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Christian Daude

24 February 2006
Is there a pecking order of cross-border investment in that countries become financially integrated primarily through some types of investment rather than others? Using a novel database of bilateral capital stocks for all types of investment - FDI, portfolio equity securities, debt securities as well as loans - for a broad set of 77 countries, we show that such a pecking order indeed exists. Motivated by the theoretical work on the capital structure of firms, the paper focuses on two key determinants of this pecking order: information frictions and the quality of host country institutions. Overall, we find that in particular FDI, and to some extent also loans, are substantially more sensitive to information frictions than investment in portfolio equity and debt securities. We also show that the share as well as the size of FDI that a country receive are largely insensitive to institutional factors in host countries, while portfolio investment is by far the most sensitive to the quality of institutions. This provides new evidence in favor of some hypotheses but contradicts others put forward in the theoretical literature on trade in financial assets.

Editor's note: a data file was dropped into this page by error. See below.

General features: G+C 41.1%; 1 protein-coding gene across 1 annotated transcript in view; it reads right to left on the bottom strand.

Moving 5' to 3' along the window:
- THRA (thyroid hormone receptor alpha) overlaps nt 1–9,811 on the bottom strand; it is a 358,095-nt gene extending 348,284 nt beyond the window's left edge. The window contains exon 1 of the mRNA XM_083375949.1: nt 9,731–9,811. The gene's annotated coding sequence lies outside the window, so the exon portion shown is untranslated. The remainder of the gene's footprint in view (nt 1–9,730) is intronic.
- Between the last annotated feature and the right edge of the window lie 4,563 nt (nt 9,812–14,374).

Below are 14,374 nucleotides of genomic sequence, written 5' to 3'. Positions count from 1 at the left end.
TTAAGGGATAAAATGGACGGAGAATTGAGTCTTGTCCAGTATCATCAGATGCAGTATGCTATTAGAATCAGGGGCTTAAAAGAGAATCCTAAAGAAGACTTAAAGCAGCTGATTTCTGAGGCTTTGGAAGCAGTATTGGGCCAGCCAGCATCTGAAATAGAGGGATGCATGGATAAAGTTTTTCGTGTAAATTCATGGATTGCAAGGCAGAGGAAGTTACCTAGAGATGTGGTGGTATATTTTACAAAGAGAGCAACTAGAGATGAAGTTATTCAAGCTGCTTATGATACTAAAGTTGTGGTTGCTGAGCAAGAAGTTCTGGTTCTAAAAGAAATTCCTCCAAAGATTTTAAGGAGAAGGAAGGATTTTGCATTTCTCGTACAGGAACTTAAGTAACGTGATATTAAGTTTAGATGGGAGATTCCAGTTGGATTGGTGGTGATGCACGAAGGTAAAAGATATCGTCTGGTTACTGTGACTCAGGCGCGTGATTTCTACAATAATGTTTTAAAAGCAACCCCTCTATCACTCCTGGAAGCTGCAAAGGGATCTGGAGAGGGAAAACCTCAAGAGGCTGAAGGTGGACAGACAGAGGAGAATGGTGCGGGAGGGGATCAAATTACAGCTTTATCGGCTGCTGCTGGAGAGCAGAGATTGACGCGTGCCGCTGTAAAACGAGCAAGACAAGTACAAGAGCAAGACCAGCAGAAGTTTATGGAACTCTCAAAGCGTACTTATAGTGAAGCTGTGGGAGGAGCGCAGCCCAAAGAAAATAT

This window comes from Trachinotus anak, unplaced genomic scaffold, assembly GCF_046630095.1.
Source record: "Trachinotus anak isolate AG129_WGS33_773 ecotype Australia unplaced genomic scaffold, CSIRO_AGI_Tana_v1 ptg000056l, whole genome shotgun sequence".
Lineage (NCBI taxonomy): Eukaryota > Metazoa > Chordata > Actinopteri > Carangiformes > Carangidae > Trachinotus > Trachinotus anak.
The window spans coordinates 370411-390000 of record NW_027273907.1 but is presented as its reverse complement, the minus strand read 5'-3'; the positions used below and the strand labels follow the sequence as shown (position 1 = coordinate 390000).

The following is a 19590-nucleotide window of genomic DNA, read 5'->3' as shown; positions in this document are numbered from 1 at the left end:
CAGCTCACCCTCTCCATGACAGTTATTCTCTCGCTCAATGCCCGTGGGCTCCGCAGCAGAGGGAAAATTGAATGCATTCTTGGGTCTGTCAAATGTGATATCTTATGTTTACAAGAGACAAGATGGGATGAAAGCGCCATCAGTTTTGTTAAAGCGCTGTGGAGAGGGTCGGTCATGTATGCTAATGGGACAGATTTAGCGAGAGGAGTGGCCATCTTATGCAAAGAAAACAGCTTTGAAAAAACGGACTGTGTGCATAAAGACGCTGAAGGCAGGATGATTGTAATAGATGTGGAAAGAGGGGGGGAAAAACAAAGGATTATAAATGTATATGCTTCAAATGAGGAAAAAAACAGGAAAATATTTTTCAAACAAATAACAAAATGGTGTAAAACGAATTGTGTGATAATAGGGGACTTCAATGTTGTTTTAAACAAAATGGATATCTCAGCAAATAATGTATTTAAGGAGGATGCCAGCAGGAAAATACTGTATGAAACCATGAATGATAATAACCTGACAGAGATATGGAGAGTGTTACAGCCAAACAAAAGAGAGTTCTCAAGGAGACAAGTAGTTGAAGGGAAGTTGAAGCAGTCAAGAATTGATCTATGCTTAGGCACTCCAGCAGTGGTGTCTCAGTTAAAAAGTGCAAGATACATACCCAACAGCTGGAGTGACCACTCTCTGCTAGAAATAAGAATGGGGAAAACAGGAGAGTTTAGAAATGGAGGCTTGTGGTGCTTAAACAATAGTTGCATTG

JEL Code
F34 : International Economics→International Finance→International Lending and Debt Problems
G11 : Financial Economics→General Financial Markets→Portfolio Choice, Investment Decisions
F21 : International Economics→International Factor Movements and International Business→International Investment, Long-Term Capital Movements